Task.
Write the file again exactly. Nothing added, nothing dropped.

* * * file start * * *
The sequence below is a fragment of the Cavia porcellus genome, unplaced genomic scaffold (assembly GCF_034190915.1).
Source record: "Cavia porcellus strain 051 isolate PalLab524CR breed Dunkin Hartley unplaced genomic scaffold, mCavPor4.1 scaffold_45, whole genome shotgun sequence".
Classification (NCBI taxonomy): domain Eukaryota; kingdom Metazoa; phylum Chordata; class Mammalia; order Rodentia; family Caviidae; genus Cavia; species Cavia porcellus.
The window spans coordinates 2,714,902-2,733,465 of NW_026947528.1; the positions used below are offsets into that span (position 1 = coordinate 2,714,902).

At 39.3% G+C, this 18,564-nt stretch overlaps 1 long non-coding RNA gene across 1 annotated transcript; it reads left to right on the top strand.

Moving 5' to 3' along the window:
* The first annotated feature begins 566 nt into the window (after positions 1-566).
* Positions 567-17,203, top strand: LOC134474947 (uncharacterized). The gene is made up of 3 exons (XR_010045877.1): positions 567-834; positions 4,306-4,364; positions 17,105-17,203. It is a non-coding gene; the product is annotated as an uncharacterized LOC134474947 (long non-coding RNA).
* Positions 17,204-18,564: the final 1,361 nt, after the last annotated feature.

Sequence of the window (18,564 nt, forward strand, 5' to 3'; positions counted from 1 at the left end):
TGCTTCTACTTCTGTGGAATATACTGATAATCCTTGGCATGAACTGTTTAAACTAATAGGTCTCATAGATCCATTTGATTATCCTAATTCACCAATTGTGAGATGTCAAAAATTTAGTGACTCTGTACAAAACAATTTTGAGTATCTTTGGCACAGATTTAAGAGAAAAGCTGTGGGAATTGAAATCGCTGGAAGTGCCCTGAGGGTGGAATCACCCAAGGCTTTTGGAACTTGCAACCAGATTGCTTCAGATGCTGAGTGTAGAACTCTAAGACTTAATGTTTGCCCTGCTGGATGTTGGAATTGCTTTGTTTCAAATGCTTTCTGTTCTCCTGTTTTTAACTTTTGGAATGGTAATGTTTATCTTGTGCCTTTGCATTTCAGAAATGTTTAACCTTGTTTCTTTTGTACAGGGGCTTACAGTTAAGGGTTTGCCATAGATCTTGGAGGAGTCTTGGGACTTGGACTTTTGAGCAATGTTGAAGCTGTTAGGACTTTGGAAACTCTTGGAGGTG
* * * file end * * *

The sequence below is a fragment of the Cavia porcellus genome, unplaced genomic scaffold (assembly GCF_034190915.1).
Source record: "Cavia porcellus strain 051 isolate PalLab524CR breed Dunkin Hartley unplaced genomic scaffold, mCavPor4.1 scaffold_45, whole genome shotgun sequence".
Classification (NCBI taxonomy): domain Eukaryota; kingdom Metazoa; phylum Chordata; class Mammalia; order Rodentia; family Caviidae; genus Cavia; species Cavia porcellus.
The window spans coordinates 2,714,902-2,733,465 of NW_026947528.1; the positions used below are offsets into that span (position 1 = coordinate 2,714,902).

At 39.3% G+C, this 18,564-nt stretch overlaps 1 long non-coding RNA gene across 1 annotated transcript; it reads left to right on the top strand.

Moving 5' to 3' along the window:
* The first annotated feature begins 566 nt into the window (after positions 1-566).
* Positions 567-17,203, top strand: LOC134474947 (uncharacterized). The gene is made up of 3 exons (XR_010045877.1): positions 567-834; positions 4,306-4,364; positions 17,105-17,203. It is a non-coding gene; the product is annotated as an uncharacterized LOC134474947 (long non-coding RNA).
* Positions 17,204-18,564: the final 1,361 nt, after the last annotated feature.

Sequence of the window (18,564 nt, forward strand, 5' to 3'; positions counted from 1 at the left end):
TGCTTCTACTTCTGTGGAATATACTGATAATCCTTGGCATGAACTGTTTAAACTAATAGGTCTCATAGATCCATTTGATTATCCTAATTCACCAATTGTGAGATGTCAAAAATTTAGTGACTCTGTACAAAACAATTTTGAGTATCTTTGGCACAGATTTAAGAGAAAAGCTGTGGGAATTGAAATCGCTGGAAGTGCCCTGAGGGTGGAATCACCCAAGGCTTTTGGAACTTGCAACCAGATTGCTTCAGATGCTGAGTGTAGAACTCTAAGACTTAATGTTTGCCCTGCTGGATGTTGGAATTGCTTTGTTTCAAATGCTTTCTGTTCTCCTGTTTTTAACTTTTGGAATGGTAATGTTTATCTTGTGCCTTTGCATTTCAGAAATGTTTAACCTTGTTTCTTTTGTACAGGGGCTTACAGTTAAGGGTTTGCCATAGATCTTGGAGGAGTCTTGGGACTTGGACTTTTGAGCAATGTTGAAGCTGTTAGGACTTTGGAAACTCTTGGAGGTG